Similarly, Jennifer is hyper-focused on bringing the community together and using our collective actions to strengthen our community.

“Hopefully, we can get some collective action together where we can collaborate. Angela is doing great work with the Association for African-American Vintners to see change happen there,” she noted. “But I would love to see some conversations around collective distribution and supply chains.”


Trudy and Jennifer have a few keys to success if you want to import wine.  

“It’s really about the story. When I talk to a retailer or restaurant, they want a story. They know the wine, but they want to know the supplier and what the trip was like. That’s what I give them.” Hanna recalled. “They don’t want the specs; they want the story, so they can give that to their customers. This is the vision I want for PIE Imports. I’m not working with the typical demographics; I’m working with women, people of color, and African-Americans. It’s important to tell their stories.”

“There are three markups on every product. We don’t talk about that; we’re not in that market,” said White. “I say, get in it; we need more people in it. We just haven’t seen ourselves in it. Having a resource for information and guidance was vital for me. I’m happy to be a resource as well.”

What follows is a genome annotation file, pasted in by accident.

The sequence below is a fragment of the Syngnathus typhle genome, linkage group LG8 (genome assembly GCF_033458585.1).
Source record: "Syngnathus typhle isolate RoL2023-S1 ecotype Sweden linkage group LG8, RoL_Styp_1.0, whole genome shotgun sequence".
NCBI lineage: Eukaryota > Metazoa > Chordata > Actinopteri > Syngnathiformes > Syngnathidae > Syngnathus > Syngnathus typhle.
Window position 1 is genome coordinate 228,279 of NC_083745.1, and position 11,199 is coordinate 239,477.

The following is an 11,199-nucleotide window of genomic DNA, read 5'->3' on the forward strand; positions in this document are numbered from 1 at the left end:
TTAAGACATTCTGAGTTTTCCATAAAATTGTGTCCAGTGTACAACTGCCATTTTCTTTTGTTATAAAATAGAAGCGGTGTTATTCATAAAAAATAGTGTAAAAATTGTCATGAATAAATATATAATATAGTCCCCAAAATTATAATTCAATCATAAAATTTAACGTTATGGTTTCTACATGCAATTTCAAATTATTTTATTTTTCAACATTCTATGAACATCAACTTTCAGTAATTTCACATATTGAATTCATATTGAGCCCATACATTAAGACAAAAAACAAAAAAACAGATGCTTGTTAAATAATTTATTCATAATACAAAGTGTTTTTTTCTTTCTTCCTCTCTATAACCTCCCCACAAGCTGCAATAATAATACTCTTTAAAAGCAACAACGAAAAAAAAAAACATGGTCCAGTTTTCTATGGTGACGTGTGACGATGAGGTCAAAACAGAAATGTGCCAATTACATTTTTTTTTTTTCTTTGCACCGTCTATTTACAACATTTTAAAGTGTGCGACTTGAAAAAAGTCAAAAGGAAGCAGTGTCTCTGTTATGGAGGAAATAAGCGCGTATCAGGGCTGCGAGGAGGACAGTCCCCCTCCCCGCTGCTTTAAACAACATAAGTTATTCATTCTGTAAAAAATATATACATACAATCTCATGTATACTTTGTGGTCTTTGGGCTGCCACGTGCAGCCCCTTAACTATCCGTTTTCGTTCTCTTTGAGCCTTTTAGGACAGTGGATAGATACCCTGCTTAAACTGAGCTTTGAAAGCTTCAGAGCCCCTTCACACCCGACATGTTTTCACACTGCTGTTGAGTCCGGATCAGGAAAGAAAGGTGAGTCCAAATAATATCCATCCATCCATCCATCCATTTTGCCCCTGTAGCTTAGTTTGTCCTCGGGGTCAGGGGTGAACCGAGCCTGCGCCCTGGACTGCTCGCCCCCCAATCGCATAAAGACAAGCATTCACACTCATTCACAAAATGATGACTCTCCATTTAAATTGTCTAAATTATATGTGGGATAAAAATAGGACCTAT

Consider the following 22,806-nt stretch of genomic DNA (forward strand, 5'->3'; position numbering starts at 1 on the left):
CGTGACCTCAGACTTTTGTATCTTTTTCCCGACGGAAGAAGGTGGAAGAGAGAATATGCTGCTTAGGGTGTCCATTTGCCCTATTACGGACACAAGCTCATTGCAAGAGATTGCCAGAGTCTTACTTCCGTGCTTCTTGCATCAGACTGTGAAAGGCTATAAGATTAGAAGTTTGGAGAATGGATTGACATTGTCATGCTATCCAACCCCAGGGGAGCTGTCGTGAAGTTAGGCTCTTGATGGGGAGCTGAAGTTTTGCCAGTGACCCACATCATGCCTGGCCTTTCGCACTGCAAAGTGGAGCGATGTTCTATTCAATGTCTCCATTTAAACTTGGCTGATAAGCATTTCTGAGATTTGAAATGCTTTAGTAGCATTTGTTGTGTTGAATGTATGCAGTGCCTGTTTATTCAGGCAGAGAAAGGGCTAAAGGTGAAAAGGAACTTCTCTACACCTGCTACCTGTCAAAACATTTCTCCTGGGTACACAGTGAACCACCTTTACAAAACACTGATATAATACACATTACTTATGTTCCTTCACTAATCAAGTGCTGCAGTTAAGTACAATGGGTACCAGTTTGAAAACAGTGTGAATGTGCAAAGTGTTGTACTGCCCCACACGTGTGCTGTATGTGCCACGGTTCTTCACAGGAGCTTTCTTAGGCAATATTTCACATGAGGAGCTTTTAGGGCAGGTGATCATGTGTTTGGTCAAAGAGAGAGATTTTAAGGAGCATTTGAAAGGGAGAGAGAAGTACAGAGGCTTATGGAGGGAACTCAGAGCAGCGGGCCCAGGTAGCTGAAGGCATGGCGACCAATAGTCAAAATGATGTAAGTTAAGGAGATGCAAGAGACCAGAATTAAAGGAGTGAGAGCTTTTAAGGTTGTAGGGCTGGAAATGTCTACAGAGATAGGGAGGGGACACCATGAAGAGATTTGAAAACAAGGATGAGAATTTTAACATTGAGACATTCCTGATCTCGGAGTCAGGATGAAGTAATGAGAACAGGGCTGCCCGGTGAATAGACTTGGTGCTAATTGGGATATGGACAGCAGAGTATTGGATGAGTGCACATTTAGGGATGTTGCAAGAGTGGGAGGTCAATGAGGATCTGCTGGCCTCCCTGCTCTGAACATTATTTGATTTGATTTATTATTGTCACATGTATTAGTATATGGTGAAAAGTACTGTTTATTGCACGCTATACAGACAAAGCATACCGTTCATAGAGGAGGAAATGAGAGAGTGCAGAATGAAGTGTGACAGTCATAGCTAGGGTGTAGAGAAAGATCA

Trudy’s passion for the discipline of importing was very inspiring. Her energy and enthusiasm should encourage others to consider importing wine as much as owning their own label. 

“On any given day, there’s nothing I really hate about being an importer,” she said. “It’s really fun; I get to travel to some interesting places. I don’t have a sales quota. People are excited to see me there. The reception I get in other countries is amazing. Even the residents are excited because I’m bringing a piece of them back to the US.”

Likewise, Jennifer’s connection to our culture and Africa will make her a huge success, and it will be great to watch her in the future. 

“We have an import license, wholesale license, and off-site retail license; we can help or facilitate. On our next trip in March, we want people to see what we do and get into the game. We want to help change the conversation about economics and economic development. What better way to do it than over a glass of wine?”

Trudy Hanna and PIE imports are at www.pieimports.com/ or on Instagram, Facebook, and Twitter @PIEImports

Jennifer White and Roots and Vine Wines can be found at www.rootsandvineswine.com/ or @rootsandvineswine.